The Philadelphia 76ers are just about two-thirds of the way through their season as we approach the NBA All-Star game and, more importantly, the NBA trade deadline. By Thursday at 3:00 pm EST, we should have a good idea of where the Sixers will be, as far as the roster goes, for the remainder of the season.
After the Kyrie Irving trade demand from the Nets and subsequent deal to the Mavericks, the Sixers’ own Furkan Korkmaz has requested his own trade out of Philadelphia. Obviously, the 10.2 minutes and 3.8 points he’s averaging per game have given him the idea that he’d be better served playing for another team.
Kept in Philly for his shooting prowess, Korkmaz is currently averaging 34.3% from beyond the three-point line, which is lower than the 36% league average. Those types of numbers will have the team salivating at the chance to get him on their team. Regardless of the sarcasm, it’s safe to say that Daryl Morey and Elton Brand will do their best to find a new home for him.
Will Korkmaz be enough to get what the Sixers truly need, a reserve center? No. But his reasonable contract and the hopes that a new team will allow him to be more involved and improve his shooting is still something that teams will look at.
The problem for the Sixers is that Korkmaz, obviously, can’t play center. The current backups are Montrezl Harrell and Paul Reed.
Harrell was brought in, I’m sure, at the behest of head coach Doc Rivers who has an affinity for Harrell as he did last year for DeAndre Jordan. We all saw how that worked out. Well, Harrell has worked out about the same. He’s just not cutting it, and the Sixers need more from the 10-12 minutes per game the backup center will be and is getting.
The problem is that they are overlooking Paul Reed, whose defense and athleticism are well-documented, almost as much as the fact that he tends to commit quick and unnecessary fouls at a fast pace. His energy and enthusiasm are always good; it seems that the team hasn’t been able to harness that, for whatever reason. Though they certainly haven’t given the idea a fair shake.
So, if the Sixers can’t pull of a trade to get someone currently on an NBA roster, then where do they turn? Obviously, what they’re working with right now, isn’t working and will even be exploited once the playoffs come around.
Here are two names for the Sixers to consider, and before you shutdown your computer or spit your drink out, hear me out.
Dwight Howard or DeMarcus Cousins.
Both players are currently unsigned and ready to play. Cousins, over the previous summer, has stated that he was willing to do whatever it takes to get back into the league.
Currently, “Boogie” is 32 years old and could provide what the Sixers need in terms of defense, some slight scoring, and a little physicality to the second unit. His mere presence alone would prevent teams like the Raptors (see Embiid’s injury in the playoffs last season) from taking liberties with the star players on the Sixers roster.
Cousins played 41 games last season, splitting time between Milwaukee and Denver. in those games, he played 15 minutes per and put up 9 points and 5.6 rebounds while shooting 46% from the floor. More importantly, he shot 75% from the free-throw line. Knowing how much Joel Embiid gets to the line when he’s on the bench, opposing teams would be looking to take advantage of someone that’s not as skilled at the line. Cousins is a career 74% from the charity stripe and would also make teams a little more hesitant to take liberties with him.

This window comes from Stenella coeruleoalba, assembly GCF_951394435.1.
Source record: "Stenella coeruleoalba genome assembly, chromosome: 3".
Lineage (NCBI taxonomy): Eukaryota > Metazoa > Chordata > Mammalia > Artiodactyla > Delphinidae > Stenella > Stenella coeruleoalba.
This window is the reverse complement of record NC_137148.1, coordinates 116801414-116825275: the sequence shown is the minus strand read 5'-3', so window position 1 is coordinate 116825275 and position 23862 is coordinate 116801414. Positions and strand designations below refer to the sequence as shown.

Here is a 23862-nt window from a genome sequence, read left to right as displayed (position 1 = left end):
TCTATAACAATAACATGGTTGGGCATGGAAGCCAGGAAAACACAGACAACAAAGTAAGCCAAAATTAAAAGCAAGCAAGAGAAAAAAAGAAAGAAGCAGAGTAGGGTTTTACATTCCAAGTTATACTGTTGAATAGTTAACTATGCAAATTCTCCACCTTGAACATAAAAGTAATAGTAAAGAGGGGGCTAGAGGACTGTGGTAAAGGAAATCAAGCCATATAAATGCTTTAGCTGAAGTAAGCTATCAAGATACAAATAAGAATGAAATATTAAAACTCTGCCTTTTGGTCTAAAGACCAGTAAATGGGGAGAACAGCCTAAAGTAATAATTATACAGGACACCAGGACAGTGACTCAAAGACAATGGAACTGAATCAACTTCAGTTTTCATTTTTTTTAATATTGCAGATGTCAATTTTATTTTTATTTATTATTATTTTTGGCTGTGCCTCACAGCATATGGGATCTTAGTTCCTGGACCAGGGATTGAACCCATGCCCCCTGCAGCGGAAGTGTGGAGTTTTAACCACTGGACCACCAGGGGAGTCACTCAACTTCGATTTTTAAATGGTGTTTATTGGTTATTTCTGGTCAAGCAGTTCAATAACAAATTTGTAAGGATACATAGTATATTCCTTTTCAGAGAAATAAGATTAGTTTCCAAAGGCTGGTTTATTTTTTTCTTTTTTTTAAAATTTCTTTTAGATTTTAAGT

While he wants to play again, getting valuable minutes on a contending team, like the Sixers, would seem to be at the top of the list. He’s no longer a starter, except in maybe spots when Embiid needs a night off, but Cousins would provide a cheap and viable alternative with true experience and quality in the limited minutes that he would be seeing. There’s a lot to be said for experience and veteran leadership come playoff time.
Now, Dwight Howard. Well, we all saw Dwight here in Philadelphia two years ago at age 35. Now, at 37, you may think that a return for Howard is out of the question or that he’d not be ready. He’s kept in shape playing for the Taoyuan Leopards in the T1 League in Taiwan. He made news recently commenting that he wasn’t “allowed” to shoot while playing with the Lakers and that he still shoots 1000 jumpers a day, working on his game.
One thing with Howard is that you know he’ll be in shape. At 37 years old, he’s probably in better shape than a number of players currently in the league. When he was in Philly, he averaged 17.3 minutes per game, but in those limited minutes, he averaged 7.0 points and 8.4 rebounds. If he’s getting roughly 12-15 minutes per game, especially down the stretch and into the playoffs, there’s no reason that Howard couldn’t contribute that and maybe more.
If you add just those numbers to Embiid’s, you’re talking about getting roughly 41 points and 19 rebounds per game from the center position. Howard’s athleticism and strength would allow for Embiid to be rested more prior to and during the playoffs. He has stated that he enjoyed his time in Philadelphia and is still looking to play in the league, he’s aware of his limitations as he’s one of the few true superstars that was willing to accept a bench role later in their career, and he’s also looking for a chance to win another title.
They may not be the best two names out there as options for the Sixers, but they wouldn’t cost much.
They wouldn’t cost anything in terms of players at the trade deadline. They’re also veterans with experience, knowledge, and the ability to still contribute to a team looking for a title for a team looking for its first NBA Championship in 40 years. At this point, after years of near misses and dealing with “The Process,” the question has to be, why not?